Another Ao clan again, the Wozakumr—Hornbill people, claim descent from a woman who conceived as a result of a feather dropping in her lap from a hornbill flying overhead, and it is taboo for them to kill a hornbill or even to see a dead one. It may likewise be noted that the Hindu Chasa of Orissa regard the injuring of their clan totem as punished by leprosy, a fate which the Brahman regards as caused by killing a cow.

Into this conception theory of totemism the belief in life-matter seems hardly to enter unless it be perhaps to the extent that the supply of totem soul is limited and is continually passing through death and rebirth from one member of the clan to another. This appears to be the case in Australia but it is not reported of any tribe in India. On the other hand the external soul, which seems to be a development of the life-matter belief, does appear as connected with totemism in India much as it is in parts of Africa. As a possible source of the connection between totemism and the external soul the phenomena of birth may be suggested. The afterbirth is well known to be intimately associated with the idea of the external soul and is regarded in some cases as actually containing it. Thus among the Baganda it is buried under a plantain tree and a woman may conceive if pollinated, as it were, by the dropping on her of a plantain flower.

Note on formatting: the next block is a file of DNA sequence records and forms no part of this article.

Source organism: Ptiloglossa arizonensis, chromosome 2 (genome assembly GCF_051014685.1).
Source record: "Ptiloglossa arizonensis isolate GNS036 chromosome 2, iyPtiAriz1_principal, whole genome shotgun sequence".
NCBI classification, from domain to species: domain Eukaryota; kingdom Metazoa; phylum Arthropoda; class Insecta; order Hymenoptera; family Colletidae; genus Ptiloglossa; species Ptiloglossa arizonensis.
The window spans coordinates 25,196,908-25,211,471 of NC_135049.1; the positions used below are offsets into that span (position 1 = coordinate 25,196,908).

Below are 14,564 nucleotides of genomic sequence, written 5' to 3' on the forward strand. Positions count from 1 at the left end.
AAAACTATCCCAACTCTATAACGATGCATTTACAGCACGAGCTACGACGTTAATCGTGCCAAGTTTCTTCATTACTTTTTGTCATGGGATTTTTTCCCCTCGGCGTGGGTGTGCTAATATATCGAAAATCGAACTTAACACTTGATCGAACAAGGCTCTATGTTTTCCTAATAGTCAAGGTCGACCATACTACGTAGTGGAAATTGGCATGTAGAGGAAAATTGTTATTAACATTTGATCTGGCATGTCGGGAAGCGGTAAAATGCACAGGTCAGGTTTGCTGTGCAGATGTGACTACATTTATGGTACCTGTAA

In the case of the chief, however, the placenta is carefully preserved and brought to him to handle and return to safe keeping on state occasions. Here we are reminded of the placenta standard on the palette of Narmer. No doubt as the abode of the king's vital essence the proximity of such a standard in time of danger would be useful and if the standard be the abode of the external soul we have the explanation both of the association of totems with standards and the apparent paradox of taking into danger a very highly prized emblem the capture of which is regarded by the enemy as of great significance.- One may recall the Fairy Banner of the McLeods which not only brings victory but causes a cow to drop her calf or a pregnant woman to give birth on the sight of it. It may be inferred that its quickening property is due to its being the seat of external soul-matter.t If the placenta be thus regarded as the location of the external soul, a possible origin of totemism at once suggests itself in the possibility of the placenta being devoured by some scavenging animal or bird or being associated with the tree on which it is placed for security or with some plant which springs up on the spot where it is buried. It is necessary of course to postulate a subsequent transfer of the totem from the individual to the exogamous clan d,.scended from him or her, but such an origin would perhaps account for a purely social form of totemism in which there was no sacramental element and no magical food production. It would also account for a soul-transmigration form of totemism.